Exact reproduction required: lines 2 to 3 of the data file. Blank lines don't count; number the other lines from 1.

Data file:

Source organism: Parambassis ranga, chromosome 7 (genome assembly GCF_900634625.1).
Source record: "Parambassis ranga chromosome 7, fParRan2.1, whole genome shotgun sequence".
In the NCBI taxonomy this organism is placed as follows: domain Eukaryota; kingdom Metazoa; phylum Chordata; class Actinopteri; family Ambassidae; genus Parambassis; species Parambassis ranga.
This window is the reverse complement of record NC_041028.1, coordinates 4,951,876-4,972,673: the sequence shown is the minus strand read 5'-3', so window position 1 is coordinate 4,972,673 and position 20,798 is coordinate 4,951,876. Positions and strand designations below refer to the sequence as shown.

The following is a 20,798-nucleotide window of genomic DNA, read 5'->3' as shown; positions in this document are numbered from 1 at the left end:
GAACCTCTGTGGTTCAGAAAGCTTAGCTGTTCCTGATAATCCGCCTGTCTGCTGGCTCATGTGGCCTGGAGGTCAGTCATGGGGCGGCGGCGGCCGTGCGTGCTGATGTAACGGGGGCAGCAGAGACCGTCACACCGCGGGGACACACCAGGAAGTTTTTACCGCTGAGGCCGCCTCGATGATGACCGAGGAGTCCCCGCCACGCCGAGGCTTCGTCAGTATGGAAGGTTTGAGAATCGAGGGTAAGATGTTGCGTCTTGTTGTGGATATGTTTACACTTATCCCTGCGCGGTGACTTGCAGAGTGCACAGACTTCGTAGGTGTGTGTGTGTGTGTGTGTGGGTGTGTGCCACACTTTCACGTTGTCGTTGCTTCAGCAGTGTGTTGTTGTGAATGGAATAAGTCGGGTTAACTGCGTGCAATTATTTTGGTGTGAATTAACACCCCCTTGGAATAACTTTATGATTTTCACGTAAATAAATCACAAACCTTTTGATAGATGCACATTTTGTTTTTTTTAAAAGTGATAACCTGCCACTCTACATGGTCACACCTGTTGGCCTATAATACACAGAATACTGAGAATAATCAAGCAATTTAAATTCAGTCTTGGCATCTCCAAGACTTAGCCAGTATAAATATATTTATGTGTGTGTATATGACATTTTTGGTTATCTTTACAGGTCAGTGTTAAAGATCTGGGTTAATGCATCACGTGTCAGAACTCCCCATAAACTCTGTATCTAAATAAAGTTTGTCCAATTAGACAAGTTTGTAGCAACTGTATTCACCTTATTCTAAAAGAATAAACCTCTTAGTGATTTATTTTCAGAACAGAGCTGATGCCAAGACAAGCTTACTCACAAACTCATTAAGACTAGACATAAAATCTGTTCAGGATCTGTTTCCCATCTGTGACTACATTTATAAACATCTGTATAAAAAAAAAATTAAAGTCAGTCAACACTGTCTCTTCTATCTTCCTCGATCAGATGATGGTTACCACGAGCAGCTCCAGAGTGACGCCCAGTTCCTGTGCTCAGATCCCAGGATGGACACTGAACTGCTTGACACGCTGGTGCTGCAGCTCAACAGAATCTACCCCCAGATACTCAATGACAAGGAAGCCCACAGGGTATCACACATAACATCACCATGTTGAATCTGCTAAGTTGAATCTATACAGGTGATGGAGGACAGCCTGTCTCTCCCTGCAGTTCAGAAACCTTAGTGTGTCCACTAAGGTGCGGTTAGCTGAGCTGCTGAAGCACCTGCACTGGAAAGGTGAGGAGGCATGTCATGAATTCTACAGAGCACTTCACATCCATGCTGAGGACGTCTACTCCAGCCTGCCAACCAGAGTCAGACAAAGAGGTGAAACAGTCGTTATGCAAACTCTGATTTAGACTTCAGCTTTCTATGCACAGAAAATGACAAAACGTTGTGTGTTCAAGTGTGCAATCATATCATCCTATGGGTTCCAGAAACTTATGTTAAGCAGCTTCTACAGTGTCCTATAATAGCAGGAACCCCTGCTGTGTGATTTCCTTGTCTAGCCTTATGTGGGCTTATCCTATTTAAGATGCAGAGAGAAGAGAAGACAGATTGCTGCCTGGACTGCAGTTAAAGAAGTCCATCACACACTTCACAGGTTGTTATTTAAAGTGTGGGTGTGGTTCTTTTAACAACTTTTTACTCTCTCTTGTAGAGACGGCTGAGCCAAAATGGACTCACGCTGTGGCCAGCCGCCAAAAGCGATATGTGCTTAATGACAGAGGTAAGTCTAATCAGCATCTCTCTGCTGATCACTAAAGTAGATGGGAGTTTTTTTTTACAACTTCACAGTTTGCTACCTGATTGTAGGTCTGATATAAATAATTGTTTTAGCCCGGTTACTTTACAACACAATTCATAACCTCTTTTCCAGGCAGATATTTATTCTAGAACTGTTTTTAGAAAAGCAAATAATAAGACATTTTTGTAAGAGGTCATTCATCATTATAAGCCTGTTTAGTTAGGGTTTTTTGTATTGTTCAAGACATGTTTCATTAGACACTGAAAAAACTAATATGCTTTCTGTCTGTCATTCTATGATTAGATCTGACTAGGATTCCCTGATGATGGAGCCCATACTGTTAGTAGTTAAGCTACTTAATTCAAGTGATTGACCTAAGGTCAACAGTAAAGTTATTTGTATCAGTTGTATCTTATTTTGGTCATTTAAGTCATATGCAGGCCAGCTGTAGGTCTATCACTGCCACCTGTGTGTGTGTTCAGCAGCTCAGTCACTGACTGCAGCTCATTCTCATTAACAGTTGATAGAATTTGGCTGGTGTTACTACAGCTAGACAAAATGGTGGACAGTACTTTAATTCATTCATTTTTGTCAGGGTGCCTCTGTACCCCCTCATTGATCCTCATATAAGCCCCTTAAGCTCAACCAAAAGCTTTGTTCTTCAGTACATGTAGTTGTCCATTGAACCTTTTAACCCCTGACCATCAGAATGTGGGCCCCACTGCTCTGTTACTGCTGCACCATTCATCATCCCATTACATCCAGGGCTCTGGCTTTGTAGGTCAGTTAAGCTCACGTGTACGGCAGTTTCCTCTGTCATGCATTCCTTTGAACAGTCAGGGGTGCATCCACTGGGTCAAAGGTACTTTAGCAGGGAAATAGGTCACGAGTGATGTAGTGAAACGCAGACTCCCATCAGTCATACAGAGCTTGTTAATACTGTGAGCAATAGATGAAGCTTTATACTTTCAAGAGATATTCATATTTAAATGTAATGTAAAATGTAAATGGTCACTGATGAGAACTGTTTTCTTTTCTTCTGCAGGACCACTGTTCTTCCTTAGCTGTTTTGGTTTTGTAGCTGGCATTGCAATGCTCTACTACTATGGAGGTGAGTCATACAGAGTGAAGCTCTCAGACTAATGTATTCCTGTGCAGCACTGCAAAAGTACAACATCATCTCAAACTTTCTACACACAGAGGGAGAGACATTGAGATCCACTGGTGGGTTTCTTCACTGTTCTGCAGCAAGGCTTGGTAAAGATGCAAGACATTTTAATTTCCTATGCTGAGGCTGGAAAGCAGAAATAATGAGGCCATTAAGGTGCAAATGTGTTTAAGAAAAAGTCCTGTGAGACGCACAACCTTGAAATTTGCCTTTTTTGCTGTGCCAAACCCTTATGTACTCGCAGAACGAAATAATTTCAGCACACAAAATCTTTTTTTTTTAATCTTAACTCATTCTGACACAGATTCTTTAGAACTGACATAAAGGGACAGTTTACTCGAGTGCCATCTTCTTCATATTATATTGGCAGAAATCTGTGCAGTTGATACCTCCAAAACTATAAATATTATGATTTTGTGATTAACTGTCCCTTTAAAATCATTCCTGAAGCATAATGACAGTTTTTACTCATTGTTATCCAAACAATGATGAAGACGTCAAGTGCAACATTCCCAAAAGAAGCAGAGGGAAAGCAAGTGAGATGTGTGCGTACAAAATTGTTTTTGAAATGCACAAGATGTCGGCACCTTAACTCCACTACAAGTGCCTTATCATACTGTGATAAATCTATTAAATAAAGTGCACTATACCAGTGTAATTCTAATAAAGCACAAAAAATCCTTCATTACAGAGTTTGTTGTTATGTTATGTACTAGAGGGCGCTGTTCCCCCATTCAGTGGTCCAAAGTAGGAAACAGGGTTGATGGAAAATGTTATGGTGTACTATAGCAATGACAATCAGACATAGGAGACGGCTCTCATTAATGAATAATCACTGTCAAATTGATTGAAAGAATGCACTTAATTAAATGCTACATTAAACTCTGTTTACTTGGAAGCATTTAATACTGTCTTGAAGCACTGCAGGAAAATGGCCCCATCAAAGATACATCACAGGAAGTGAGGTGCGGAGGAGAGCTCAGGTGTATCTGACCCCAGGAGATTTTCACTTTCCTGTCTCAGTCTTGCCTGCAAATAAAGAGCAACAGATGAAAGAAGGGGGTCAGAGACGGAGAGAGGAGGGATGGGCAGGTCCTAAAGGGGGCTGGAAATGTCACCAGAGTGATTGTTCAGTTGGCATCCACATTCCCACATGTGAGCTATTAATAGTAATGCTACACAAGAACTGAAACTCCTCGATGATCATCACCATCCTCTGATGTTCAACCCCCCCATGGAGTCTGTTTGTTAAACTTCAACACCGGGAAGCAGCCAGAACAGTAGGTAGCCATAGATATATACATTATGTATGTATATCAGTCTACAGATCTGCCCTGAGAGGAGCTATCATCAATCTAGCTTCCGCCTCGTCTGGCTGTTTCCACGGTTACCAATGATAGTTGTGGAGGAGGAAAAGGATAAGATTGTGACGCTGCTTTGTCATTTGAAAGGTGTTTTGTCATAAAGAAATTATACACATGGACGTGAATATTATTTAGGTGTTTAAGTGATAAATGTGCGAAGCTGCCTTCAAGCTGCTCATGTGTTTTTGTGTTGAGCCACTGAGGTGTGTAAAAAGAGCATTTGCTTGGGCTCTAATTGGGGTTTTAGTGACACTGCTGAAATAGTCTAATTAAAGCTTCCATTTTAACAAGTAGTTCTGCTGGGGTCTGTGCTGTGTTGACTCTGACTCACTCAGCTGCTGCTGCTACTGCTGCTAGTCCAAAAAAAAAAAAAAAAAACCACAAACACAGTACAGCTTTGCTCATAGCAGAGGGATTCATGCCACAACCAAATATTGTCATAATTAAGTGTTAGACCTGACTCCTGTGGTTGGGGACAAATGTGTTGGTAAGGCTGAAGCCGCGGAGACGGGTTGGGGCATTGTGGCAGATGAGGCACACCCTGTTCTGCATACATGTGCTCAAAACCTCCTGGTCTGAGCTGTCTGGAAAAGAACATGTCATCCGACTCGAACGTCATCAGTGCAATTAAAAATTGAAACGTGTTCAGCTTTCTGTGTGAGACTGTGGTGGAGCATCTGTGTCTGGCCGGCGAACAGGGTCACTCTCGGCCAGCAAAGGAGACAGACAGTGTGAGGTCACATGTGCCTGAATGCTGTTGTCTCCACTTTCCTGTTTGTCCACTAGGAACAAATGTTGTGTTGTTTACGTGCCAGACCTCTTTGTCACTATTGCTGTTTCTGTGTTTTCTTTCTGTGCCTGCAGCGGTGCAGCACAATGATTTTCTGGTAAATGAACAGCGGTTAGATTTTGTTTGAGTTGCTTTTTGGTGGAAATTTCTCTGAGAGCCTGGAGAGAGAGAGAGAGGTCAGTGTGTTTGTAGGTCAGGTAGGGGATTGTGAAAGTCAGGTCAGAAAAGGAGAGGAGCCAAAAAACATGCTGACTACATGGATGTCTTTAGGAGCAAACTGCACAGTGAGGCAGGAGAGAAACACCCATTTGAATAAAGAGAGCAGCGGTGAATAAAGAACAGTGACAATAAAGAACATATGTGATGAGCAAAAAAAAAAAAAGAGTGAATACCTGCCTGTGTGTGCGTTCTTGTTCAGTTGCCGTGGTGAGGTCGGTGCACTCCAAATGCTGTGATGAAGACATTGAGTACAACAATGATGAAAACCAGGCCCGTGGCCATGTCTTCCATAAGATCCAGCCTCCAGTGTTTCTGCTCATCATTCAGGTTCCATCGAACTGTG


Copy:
Source record: "Parambassis ranga chromosome 7, fParRan2.1, whole genome shotgun sequence".
In the NCBI taxonomy this organism is placed as follows: domain Eukaryota; kingdom Metazoa; phylum Chordata; class Actinopteri; family Ambassidae; genus Parambassis; species Parambassis ranga.